- Chapters from Starting & Sustaining
- Discounts from Starting & Sustaining
- Resources & Links
- Related Topics
Chapters from Starting & Sustaining
Balance fear and hope
It’s hard but rewarding work. Your happiness and satisfaction will largely be a result of your expectations. Expect and plan for slow and steady growth, and be pleasantly surprised if your business grows more quickly.
Don't quit your day job
If reducing your costs is the best way to set up your business, not quitting your day job is the next best. There will come a time when you need to quit, but it will be long after juggling the two is easy.
It’s handy to have some money set aside to get your application off the ground, but you may need less than you think. More importantly, you may have a lot more options for gathering that money. Make sure you understand the pros and cons of whichever path you choose.
Assemble a team with care
Of all the activities that can destroy a business before it starts, how you assemble the team is one of the most difficult parts. Don’t choose partners and cofounders haphazardly. Take your time.
Defend your productivity
You’re running a small business and juggling dozens of aspects. You can’t afford time lost to non-critical tasks. Take the time to make a plan, be disciplined, and hold yourself accountable for focused work.
You’re inevitably going to face new tasks that require new skills. Being in a constant state of learning can be overwhelming and distracting. Do your best to stay focused and take it one skill at a time.
It can be intimidating to see large companies that seemingly have more bandwidth and can eat your lunch without trying, but it’s important to remember that being small gives you strengths those other businesses wish they had again.
Spend time talking to customers
Nothing can lead you in the right direction better than spending time with customers and striving to understand their problems and challenges. In the early days, no investment will pay off more than time spent understanding your customers’ needs.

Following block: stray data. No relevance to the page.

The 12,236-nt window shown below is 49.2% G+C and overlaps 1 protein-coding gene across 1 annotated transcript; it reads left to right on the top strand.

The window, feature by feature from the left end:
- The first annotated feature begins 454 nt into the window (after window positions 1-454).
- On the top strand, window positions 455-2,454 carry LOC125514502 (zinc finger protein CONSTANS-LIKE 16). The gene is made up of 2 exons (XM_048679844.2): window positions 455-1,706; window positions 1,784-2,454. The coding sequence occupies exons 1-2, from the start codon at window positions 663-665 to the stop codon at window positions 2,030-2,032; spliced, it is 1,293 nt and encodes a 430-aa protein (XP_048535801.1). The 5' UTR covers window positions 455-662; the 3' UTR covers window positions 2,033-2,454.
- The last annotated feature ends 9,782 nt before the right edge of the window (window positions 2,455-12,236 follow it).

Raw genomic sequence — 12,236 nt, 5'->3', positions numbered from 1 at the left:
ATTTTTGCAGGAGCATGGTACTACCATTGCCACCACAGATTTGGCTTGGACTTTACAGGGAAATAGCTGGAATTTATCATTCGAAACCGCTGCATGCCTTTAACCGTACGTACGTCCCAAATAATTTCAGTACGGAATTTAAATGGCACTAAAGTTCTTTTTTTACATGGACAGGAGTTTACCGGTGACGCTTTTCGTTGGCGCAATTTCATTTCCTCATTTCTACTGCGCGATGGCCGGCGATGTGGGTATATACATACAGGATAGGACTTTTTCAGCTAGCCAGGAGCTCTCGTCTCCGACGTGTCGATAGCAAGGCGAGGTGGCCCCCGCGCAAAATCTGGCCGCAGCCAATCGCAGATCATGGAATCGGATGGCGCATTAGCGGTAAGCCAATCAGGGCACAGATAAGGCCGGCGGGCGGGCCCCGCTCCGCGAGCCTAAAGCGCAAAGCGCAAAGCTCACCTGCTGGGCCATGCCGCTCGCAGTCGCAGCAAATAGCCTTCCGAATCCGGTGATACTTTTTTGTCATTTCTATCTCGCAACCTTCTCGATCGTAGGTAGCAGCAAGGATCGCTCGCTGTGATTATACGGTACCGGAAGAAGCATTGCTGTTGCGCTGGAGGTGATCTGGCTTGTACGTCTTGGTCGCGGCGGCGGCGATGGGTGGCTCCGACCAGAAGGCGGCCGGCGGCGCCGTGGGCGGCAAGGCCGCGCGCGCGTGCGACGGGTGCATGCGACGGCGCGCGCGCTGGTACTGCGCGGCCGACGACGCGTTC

Don't neglect sales
We’d all love to believe that for a great product, you don’t need marketing or sales. But if there’s anything that can separate you from every other founder, it’s taking sales seriously. You don’t need a sales force and pipeline on day one, but you should actively make it as easy as possible for potential customers to get on the phone with you.
Launch day is overrated
Launching is exciting. It’s a tangible milestone that represents an exciting day of watching your stats. It’s worth celebrating–but only briefly. Launching is where the work begins, not where it ends.
Create a prioritization framework
Once things get rolling, prioritization will haunt you. How do you know you’re working on the right thing when you have endless choices? Development? Design? Writing? Research? Support? Help documents? Marketing? Refactoring? Performance? Security? It’s difficult, so you absolutely need a framework to help you make the right decisions.
Discounts from Starting & Sustaining
These products and services include discounts when you purchase the full package of Starting & Sustaining.
Sidecar: 20% off your entire order
Incredible digital assets like stock photgraphy, icons, and more for design.
Resources & Links
Paul Graham explains the benefits of having a low cost of living when creating a business.
Stripe Atlas - Starting a Real Business
Patrick McKenzie has pulled together a great summary of some of the more tedious aspects of building and running a business internationally. This is an absolute must-read if you’ve never started a business before.
Version 0.1 = Start lo-fi
Derek Sivers provides a great example of how a lack of funding shouldn’t stop you from moving forward with an idea.
That’s version ∞. First launch version 0.1.
Derek Sivers talks about the value of launching something around the one crucial part of your business and then iterate.
Show. Don’t tell.
Spencer Fry explains why building something is always more powerful than simply talking about it.
How do you keep going? What happens when fraud or spam begin affecting your business?
What should you think about for your alpha and beta? How should you run launch day? How do you build anticipation?
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